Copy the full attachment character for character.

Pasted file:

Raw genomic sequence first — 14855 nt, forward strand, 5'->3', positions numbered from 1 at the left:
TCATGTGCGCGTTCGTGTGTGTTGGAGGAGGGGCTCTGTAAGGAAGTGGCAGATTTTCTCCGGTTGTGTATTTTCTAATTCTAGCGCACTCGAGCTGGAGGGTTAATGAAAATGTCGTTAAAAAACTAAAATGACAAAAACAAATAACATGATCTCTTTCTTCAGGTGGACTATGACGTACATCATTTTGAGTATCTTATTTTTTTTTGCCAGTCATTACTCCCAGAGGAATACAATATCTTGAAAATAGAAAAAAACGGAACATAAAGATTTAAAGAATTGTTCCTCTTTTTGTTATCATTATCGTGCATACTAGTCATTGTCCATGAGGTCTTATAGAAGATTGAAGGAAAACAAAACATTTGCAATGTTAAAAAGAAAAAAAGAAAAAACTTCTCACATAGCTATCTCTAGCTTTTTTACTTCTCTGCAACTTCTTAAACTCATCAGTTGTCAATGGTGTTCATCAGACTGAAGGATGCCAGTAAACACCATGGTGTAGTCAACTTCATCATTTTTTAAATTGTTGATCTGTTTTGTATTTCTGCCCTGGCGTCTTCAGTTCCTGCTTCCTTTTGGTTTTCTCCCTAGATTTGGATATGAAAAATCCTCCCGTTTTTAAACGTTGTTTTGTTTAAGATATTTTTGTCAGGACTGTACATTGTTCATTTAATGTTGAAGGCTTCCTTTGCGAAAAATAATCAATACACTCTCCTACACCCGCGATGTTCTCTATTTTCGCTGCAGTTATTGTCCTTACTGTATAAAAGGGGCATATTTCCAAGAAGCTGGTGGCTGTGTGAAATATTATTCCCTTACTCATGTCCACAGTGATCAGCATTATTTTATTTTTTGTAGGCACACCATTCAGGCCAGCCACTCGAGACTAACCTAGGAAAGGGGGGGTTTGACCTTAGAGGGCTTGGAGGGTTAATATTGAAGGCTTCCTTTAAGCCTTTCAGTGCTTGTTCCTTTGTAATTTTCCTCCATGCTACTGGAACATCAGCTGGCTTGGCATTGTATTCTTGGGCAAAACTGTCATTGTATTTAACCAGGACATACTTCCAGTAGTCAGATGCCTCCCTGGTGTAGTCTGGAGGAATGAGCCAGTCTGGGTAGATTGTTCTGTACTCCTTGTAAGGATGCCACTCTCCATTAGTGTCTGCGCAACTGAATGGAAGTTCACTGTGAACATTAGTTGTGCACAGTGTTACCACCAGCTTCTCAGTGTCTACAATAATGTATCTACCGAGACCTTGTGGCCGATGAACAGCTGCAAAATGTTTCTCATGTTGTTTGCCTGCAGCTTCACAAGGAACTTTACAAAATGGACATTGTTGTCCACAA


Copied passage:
Raw genomic sequence first — 14855 nt, forward strand, 5'->3', positions numbered from 1 at the left:
TCATGTGCGCGTTCGTGTGTGTTGGAGGAGGGGCTCTGTAAGGAAGTGGCAGATTTTCTCCGGTTGTGTATTTTCTAATTCTAGCGCACTCGAGCTGGAGGGTTAATGAAAATGTCGTTAAAAAACTAAAATGACAAAAACAAATAACATGATCTCTTTCTTCAGGTGGACTATGACGTACATCATTTTGAGTATCTTATTTTTTTTTGCCAGTCATTACTCCCAGAGGAATACAATATCTTGAAAATAGAAAAAAACGGAACATAAAGATTTAAAGAATTGTTCCTCTTTTTGTTATCATTATCGTGCATACTAGTCATTGTCCATGAGGTCTTATAGAAGATTGAAGGAAAACAAAACATTTGCAATGTTAAAAAGAAAAAAAGAAAAAACTTCTCACATAGCTATCTCTAGCTTTTTTACTTCTCTGCAACTTCTTAAACTCATCAGTTGTCAATGGTGTTCATCAGACTGAAGGATGCCAGTAAACACCATGGTGTAGTCAACTTCATCATTTTTTAAATTGTTGATCTGTTTTGTATTTCTGCCCTGGCGTCTTCAGTTCCTGCTTCCTTTTGGTTTTCTCCCTAGATTTGGATATGAAAAATCCTCCCGTTTTTAAACGTTGTTTTGTTTAAGATATTTTTGTCAGGACTGTACATTGTTCATTTAATGTTGAAGGCTTCCTTTGCGAAAAATAATCAATACACTCTCCTACACCCGCGATGTTCTCTATTTTCGCTGCAGTTATTGTCCTTACTGTATAAAAGGGGCATATTTCCAAGAAGCTGGTGGCTGTGTGAAATATTATTCCCTTACTCATGTCCACAGTGATCAGCATTATTTTATTTTTTGTAGGCACACCATTCAGGCCAGCCACTCGAGACTAACCTAGGAAAGGGGGGGTTTGACCTTAGAGGGCTTGGAGGGTTAATATTGAAGGCTTCCTTTAAGCCTTTCAGTGCTTGTTCCTTTGTAATTTTCCTCCATGCTACTGGAACATCAGCTGGCTTGGCATTGTATTCTTGGGCAAAACTGTCATTGTATTTAACCAGGACATACTTCCAGTAGTCAGATGCCTCCCTGGTGTAGTCTGGAGGAATGAGCCAGTCTGGGTAGATTGTTCTGTACTCCTTGTAAGGATGCCACTCTCCATTAGTGTCTGCGCAACTGAATGGAAGTTCACTGTGAACATTAGTTGTGCACAGTGTTACCACCAGCTTCTCAGTGTCTACAATAATGTATCTACCGAGACCTTGTGGCCGATGAACAGCTGCAAAATGTTTCTCATGTTGTTTGCCTGCAGCTTCACAAGGAACTTTACAAAATGGACATTGTTGTCCACAA